Animals used to provide so much more than just food, but our "throw away" society has put a stop to that. Ma’ayan Pesach's unique collection of tableware made from bones, skin, and fur casts a spotlight on our wasteful tendencies. "Tribaling Mass Production,” created for Pesach's graduation project at Design Academy Eindhoven is a mixture of practical solutions and other more abstract pieces that criticize the meat industry. Keep reading to see how Pesach integrated "waste" products with common household items in a way that will boggle your mind.
The collection of ladles, teapots, and other household items aims to illustrate the origin of food in a primal way, which also explains why many of the pieces take on the shape of a totem pole and other tribal decorations. Parts of an animal normally considered waste by the food industry, such as bones, fur, and skin, have been added to represent a more respectful relationship between the hunter and the hunted.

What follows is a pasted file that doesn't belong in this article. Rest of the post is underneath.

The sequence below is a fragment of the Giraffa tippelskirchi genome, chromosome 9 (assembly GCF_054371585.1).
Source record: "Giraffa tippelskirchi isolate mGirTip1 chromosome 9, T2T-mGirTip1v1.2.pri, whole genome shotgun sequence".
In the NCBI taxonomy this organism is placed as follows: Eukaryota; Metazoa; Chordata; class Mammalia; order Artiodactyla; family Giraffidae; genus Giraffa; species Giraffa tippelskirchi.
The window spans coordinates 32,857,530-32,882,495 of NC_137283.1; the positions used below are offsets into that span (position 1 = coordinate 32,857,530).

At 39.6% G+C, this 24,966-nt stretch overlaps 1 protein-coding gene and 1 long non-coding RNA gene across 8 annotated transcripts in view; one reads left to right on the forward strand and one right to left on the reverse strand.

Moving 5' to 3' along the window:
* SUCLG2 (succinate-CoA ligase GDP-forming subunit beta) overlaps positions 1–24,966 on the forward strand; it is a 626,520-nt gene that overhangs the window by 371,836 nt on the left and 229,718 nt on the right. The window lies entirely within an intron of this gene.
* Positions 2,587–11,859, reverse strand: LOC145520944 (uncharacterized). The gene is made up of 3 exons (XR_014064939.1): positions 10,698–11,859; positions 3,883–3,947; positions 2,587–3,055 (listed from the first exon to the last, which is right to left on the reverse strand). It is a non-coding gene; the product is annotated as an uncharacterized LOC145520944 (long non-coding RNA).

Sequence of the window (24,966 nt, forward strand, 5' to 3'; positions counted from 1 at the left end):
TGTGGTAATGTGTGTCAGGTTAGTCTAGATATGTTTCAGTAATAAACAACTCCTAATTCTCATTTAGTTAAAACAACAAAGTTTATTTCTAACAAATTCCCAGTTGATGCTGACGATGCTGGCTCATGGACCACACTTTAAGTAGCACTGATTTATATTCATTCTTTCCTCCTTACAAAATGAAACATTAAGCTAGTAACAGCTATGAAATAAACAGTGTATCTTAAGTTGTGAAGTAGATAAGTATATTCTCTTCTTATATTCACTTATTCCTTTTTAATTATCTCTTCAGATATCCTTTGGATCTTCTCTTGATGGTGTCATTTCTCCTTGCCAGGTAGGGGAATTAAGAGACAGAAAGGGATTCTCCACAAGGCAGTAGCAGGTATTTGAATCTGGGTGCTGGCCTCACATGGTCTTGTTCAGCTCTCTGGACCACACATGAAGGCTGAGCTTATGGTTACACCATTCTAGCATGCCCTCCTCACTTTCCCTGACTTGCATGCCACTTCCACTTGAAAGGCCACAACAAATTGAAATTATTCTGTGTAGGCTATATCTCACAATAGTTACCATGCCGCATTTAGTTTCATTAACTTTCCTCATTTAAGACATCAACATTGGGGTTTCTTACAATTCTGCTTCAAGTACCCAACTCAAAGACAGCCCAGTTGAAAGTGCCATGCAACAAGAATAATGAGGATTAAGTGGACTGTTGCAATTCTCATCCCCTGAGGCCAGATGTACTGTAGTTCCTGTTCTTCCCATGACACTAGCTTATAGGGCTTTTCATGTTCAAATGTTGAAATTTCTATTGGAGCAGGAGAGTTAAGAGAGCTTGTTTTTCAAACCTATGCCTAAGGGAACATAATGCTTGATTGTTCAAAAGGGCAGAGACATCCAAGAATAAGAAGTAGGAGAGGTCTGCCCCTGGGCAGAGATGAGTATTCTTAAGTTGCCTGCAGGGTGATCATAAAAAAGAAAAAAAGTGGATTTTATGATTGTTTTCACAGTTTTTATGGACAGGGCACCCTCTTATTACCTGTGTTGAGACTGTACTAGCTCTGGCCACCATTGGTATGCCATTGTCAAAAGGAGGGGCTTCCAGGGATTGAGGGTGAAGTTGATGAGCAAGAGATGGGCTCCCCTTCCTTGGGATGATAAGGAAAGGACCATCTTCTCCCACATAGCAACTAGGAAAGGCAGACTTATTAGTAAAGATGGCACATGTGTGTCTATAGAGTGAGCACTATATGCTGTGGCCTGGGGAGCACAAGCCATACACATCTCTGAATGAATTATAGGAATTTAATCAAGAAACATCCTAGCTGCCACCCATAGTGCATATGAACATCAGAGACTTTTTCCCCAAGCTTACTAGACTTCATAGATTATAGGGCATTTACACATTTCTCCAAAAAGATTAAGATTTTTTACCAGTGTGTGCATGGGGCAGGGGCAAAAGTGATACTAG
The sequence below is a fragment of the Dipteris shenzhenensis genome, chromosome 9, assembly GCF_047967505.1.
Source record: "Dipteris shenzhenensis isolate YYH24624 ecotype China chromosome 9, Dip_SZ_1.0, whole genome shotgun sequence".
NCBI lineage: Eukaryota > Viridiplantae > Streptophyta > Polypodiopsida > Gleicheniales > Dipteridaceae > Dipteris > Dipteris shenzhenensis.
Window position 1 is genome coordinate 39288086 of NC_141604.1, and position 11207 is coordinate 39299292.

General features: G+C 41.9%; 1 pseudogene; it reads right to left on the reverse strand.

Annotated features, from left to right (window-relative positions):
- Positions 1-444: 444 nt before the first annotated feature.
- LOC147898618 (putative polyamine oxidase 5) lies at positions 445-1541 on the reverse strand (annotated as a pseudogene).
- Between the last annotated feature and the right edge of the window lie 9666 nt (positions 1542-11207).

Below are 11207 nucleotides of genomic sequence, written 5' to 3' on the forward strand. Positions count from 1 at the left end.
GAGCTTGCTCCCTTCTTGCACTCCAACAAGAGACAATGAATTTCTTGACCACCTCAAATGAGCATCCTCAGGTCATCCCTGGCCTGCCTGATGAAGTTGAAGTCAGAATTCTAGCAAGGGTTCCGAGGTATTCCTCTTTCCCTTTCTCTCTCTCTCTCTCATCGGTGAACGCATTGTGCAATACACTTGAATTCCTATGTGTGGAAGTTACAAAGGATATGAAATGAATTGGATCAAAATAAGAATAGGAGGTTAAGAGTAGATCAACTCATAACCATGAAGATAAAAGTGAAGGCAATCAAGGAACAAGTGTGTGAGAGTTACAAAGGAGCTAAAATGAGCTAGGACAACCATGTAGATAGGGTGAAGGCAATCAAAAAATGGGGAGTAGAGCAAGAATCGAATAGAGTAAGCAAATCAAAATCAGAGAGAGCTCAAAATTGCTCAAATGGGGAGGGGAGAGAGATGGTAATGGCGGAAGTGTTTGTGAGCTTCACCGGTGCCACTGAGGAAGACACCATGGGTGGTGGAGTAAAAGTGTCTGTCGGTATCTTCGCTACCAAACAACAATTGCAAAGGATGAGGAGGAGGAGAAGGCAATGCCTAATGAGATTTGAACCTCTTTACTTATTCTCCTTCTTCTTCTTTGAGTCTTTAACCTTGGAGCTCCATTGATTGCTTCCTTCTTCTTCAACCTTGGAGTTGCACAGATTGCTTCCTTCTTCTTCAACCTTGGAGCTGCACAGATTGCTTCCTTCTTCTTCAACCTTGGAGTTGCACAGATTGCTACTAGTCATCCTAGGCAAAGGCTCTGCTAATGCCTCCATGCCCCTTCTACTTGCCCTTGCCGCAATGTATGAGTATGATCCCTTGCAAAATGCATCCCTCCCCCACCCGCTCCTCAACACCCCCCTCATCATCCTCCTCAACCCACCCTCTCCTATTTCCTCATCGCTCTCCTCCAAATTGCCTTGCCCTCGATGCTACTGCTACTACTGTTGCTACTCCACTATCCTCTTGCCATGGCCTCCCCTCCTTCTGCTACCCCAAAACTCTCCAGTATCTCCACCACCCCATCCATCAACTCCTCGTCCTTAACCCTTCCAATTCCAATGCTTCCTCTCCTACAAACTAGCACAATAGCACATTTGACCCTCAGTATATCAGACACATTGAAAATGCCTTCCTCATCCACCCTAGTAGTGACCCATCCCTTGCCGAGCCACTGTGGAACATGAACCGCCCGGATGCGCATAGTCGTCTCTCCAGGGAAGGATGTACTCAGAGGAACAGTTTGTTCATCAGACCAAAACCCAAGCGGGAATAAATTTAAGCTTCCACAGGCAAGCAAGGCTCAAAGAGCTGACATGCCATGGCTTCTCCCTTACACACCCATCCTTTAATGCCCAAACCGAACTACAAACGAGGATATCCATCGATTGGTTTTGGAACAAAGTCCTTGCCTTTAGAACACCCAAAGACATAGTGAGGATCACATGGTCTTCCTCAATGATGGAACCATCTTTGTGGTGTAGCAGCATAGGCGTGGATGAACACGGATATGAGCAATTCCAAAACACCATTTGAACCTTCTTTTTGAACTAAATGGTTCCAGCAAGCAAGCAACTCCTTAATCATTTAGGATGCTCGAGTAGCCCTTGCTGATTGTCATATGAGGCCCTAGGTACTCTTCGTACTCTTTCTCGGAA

As Pesach explains on her Tumblr page, “The tableware is semi-practical, at times abstract and surreal. It raises questions about the future of eating, culture, and rituals, repurposing the leftovers of our hyper-consumerism to create new meanings for potential scenarios to come.”
Certainly not all of the pieces are practical, but then again, not everything is created with the intention of serving a specific purpose. What Pesach does prove is that there are countless parts of an animal that could be salvaged and put to better use, whether that’s cooking utensils, modern art pieces, or something that falls between the two.
Images by Ronald Smits